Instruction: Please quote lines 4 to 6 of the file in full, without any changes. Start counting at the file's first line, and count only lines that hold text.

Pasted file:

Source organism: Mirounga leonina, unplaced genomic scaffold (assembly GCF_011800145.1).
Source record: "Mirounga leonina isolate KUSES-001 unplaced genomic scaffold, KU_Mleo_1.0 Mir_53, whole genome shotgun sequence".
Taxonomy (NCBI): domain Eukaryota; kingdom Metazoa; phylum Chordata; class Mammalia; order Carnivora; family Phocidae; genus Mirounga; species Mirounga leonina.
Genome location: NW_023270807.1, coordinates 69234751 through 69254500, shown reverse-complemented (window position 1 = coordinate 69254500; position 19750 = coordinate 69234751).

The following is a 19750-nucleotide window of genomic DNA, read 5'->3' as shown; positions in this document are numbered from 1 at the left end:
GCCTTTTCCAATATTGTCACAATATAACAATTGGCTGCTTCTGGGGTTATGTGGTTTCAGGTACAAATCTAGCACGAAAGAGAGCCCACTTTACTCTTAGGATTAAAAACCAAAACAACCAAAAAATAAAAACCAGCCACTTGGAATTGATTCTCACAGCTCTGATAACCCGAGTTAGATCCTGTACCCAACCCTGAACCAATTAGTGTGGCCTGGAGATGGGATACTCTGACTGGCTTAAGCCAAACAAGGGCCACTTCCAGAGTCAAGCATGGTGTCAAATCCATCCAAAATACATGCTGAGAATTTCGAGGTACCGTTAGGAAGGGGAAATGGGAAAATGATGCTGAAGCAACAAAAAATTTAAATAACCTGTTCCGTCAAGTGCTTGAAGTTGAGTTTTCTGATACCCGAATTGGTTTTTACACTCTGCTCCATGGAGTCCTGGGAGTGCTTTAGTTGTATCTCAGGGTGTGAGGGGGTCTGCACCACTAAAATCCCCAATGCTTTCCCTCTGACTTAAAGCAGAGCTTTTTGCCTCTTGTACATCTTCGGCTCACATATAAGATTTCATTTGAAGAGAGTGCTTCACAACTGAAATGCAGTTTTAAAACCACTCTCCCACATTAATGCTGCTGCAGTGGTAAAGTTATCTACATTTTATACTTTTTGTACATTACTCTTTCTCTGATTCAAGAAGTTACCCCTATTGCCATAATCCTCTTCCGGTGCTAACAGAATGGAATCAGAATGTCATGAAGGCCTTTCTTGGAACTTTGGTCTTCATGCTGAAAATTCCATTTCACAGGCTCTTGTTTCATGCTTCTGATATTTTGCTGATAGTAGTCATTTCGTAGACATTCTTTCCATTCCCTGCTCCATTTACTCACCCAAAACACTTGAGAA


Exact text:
Genome location: NW_023270807.1, coordinates 69234751 through 69254500, shown reverse-complemented (window position 1 = coordinate 69254500; position 19750 = coordinate 69234751).

The following is a 19750-nucleotide window of genomic DNA, read 5'->3' as shown; positions in this document are numbered from 1 at the left end:
GCCTTTTCCAATATTGTCACAATATAACAATTGGCTGCTTCTGGGGTTATGTGGTTTCAGGTACAAATCTAGCACGAAAGAGAGCCCACTTTACTCTTAGGATTAAAAACCAAAACAACCAAAAAATAAAAACCAGCCACTTGGAATTGATTCTCACAGCTCTGATAACCCGAGTTAGATCCTGTACCCAACCCTGAACCAATTAGTGTGGCCTGGAGATGGGATACTCTGACTGGCTTAAGCCAAACAAGGGCCACTTCCAGAGTCAAGCATGGTGTCAAATCCATCCAAAATACATGCTGAGAATTTCGAGGTACCGTTAGGAAGGGGAAATGGGAAAATGATGCTGAAGCAACAAAAAATTTAAATAACCTGTTCCGTCAAGTGCTTGAAGTTGAGTTTTCTGATACCCGAATTGGTTTTTACACTCTGCTCCATGGAGTCCTGGGAGTGCTTTAGTTGTATCTCAGGGTGTGAGGGGGTCTGCACCACTAAAATCCCCAATGCTTTCCCTCTGACTTAAAGCAGAGCTTTTTGCCTCTTGTACATCTTCGGCTCACATATAAGATTTCATTTGAAGAGAGTGCTTCACAACTGAAATGCAGTTTTAAAACCACTCTCCCACATTAATGCTGCTGCAGTGGTAAAGTTATCTACATTTTATACTTTTTGTACATTACTCTTTCTCTGATTCAAGAAGTTACCCCTATTGCCATAATCCTCTTCCGGTGCTAACAGAATGGAATCAGAATGTCATGAAGGCCTTTCTTGGAACTTTGGTCTTCATGCTGAAAATTCCATTTCACAGGCTCTTGTTTCATGCTTCTGATATTTTGCTGATAGTAGTCATTTCGTAGACATTCTTTCCATTCCCTGCTCCATTTACTCACCCAAAACACTTGAGAA